Decision support system

A decision support system (DSS) is a computer-based information system that supports business or organizational decision-making activities. DSSs serve the management, operations, and planning levels of an organization and help to make decisions, which may be rapidly changing and not easily specified in advance. DSSs include knowledge-based systems. A properly designed DSS is an interactive software-based system intended to help decision makers compile useful information from a combination of raw data, documents, personal knowledge, or business models to identify and solve problems and make decisions. Typical information that a decision support application might gather and present are: • inventories of information assets (including legacy and relational data sources, cubes, data warehouses, and data marts), • comparative sales figures between one period and the next, • projected revenue figures based on product sales assumptions. Another taxonomy for DSS has been created by Daniel Power. Using the mode of assistance as the criterion, Power differentiates communication-driven DSS, data-driven DSS, document-driven DSS, knowledge-driven DSS, and model-driven DSS.[6] • A communication-driven DSS supports more than one person working on a shared task; examples include integrated tools like Microsoft's NetMeeting or Groove[7] • A data-driven DSS or data-oriented DSS emphasizes access to and manipulation of a time series of internal company data and, sometimes, external data. • A document-driven DSS manages, retrieves, and manipulates unstructured information in a variety of electronic formats. • A knowledge-driven DSS provides specialized problem-solving expertise stored as facts, rules, procedures, or in similar structures.[6] • A model-driven DSS emphasizes access to and manipulation of a statistical, financial, optimization, or simulation model. Model-driven DSS use data and parameters provided by users to assist decision makers in analyzing a situation; they are not necessarily data-intensive. Dicodess is an example of an open source model-driven DSS generator.[8] Using scope as the criterion, Power[9] differentiates enterprise-wide DSS and desktop DSS. An enterprise-wide DSS is linked to large data warehouses and serves many managers in the company. A desktop, single-user DSS is a small system that runs on an individual manager's PC.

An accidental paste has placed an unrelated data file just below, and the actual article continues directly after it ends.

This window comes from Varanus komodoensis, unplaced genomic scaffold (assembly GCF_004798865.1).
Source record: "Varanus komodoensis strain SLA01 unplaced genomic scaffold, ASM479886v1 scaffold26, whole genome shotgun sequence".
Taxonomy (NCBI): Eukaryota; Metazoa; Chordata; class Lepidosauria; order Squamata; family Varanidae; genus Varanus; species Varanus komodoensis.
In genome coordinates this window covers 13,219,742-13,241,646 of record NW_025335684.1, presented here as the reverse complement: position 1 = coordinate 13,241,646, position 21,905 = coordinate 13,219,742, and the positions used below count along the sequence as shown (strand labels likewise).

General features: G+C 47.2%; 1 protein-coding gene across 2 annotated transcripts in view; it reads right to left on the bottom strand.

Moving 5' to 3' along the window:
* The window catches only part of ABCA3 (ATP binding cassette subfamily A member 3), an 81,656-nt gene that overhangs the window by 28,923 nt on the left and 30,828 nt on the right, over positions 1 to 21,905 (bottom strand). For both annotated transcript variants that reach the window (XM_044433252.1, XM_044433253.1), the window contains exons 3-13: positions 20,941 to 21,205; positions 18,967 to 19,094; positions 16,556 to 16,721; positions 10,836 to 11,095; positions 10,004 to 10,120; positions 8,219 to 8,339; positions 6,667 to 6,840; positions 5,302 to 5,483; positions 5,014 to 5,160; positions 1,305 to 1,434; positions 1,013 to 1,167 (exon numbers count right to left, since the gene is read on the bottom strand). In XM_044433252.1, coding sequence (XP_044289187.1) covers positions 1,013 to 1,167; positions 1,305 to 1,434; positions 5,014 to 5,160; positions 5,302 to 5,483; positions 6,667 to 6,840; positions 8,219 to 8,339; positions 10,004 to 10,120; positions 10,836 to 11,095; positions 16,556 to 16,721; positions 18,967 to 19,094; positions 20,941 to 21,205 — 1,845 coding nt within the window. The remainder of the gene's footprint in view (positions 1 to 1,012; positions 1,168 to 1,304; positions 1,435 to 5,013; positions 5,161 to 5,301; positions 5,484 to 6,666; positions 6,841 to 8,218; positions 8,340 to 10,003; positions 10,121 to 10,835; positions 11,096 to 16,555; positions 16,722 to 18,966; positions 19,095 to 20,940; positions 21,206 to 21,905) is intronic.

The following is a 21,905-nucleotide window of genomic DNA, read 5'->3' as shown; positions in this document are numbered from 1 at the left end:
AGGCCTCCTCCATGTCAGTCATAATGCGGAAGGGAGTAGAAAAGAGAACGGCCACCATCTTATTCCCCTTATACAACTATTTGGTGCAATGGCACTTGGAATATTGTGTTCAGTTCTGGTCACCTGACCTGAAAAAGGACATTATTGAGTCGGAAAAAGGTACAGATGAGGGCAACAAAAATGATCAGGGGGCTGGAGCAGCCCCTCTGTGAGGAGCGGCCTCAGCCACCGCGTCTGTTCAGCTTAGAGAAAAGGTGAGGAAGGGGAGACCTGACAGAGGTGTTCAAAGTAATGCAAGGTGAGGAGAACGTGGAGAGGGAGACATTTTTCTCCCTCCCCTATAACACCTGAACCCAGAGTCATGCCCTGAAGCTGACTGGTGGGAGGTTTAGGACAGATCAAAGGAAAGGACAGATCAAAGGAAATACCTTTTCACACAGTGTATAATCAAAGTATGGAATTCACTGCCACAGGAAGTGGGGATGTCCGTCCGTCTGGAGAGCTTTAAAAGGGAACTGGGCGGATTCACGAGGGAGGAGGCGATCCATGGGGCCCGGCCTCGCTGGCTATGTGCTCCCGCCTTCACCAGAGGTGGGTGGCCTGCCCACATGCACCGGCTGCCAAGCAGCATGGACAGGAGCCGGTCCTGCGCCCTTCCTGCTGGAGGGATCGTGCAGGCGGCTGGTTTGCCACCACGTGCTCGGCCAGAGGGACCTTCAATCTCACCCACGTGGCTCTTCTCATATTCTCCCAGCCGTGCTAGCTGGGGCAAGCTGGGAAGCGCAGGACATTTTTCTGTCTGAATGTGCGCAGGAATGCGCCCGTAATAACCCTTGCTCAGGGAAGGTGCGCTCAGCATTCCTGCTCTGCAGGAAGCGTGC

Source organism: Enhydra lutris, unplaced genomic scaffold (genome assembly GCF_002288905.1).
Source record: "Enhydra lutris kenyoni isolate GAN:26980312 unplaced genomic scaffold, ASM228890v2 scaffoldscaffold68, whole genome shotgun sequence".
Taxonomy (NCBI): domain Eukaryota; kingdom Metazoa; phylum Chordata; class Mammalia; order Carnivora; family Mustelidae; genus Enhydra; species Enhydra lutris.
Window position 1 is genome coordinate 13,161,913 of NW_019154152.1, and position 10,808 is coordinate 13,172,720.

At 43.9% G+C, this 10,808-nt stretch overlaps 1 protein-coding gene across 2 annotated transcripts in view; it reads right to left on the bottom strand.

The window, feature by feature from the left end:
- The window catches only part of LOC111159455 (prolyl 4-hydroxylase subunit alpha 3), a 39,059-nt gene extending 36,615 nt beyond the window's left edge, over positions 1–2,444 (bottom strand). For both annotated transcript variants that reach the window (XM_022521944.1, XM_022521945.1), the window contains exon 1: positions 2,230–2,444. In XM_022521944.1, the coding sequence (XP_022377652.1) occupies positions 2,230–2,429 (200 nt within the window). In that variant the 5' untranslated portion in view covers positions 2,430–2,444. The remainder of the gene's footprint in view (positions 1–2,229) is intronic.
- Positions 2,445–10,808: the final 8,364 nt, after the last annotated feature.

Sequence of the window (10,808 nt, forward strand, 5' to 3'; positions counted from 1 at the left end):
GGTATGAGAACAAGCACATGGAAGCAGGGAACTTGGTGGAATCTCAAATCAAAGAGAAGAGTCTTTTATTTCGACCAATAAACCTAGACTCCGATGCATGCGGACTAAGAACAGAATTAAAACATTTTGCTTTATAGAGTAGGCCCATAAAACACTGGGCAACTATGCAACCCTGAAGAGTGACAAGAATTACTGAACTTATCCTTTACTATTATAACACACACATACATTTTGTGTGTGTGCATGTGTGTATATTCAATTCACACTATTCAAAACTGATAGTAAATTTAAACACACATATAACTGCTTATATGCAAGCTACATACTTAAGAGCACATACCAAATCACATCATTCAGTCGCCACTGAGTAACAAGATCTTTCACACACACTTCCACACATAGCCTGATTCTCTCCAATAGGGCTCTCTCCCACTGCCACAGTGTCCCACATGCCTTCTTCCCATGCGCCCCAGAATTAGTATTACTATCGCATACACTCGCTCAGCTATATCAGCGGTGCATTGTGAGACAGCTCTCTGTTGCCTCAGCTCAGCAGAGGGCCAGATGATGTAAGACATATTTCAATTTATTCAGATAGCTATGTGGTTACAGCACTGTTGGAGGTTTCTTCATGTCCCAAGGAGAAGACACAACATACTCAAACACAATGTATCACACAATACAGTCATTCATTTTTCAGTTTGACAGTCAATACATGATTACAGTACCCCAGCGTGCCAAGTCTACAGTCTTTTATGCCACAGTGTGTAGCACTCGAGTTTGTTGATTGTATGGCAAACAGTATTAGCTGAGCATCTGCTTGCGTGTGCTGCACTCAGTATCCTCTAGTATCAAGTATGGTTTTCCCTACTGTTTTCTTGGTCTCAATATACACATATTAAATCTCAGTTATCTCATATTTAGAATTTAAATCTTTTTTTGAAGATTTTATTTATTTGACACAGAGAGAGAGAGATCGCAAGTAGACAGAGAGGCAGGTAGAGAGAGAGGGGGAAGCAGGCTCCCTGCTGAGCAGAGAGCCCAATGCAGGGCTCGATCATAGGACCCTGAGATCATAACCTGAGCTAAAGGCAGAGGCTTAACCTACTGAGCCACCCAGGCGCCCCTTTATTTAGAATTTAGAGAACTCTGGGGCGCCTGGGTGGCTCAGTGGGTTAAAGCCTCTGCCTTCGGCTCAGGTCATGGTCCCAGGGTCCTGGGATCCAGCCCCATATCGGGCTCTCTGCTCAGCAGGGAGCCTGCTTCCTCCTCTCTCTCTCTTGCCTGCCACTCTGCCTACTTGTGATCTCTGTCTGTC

Design of a Drought Mitigation Decision Support System. Three fundamental components of a DSS architecture are: 1. the database (or knowledge base), 2. the model (i.e., the decision context and user criteria), and 3. the user interface. The users themselves are also important components of the architecture.

Development Frameworks
DSS systems are not entirely different from other systems and require a structured approach. Such a framework includes people, technology, and the development approach.[10] DSS technology levels (of hardware and software) may include: 1. The actual application that will be used by the user. This is the part of the application that allows the decision maker to make decisions in a particular problem area. The user can act upon that particular problem. 2. Generator contains Hardware/software environment that allows people to easily develop specific DSS applications. This level makes use of case tools or systems such as Crystal, AIMMS, Analytica and iThink.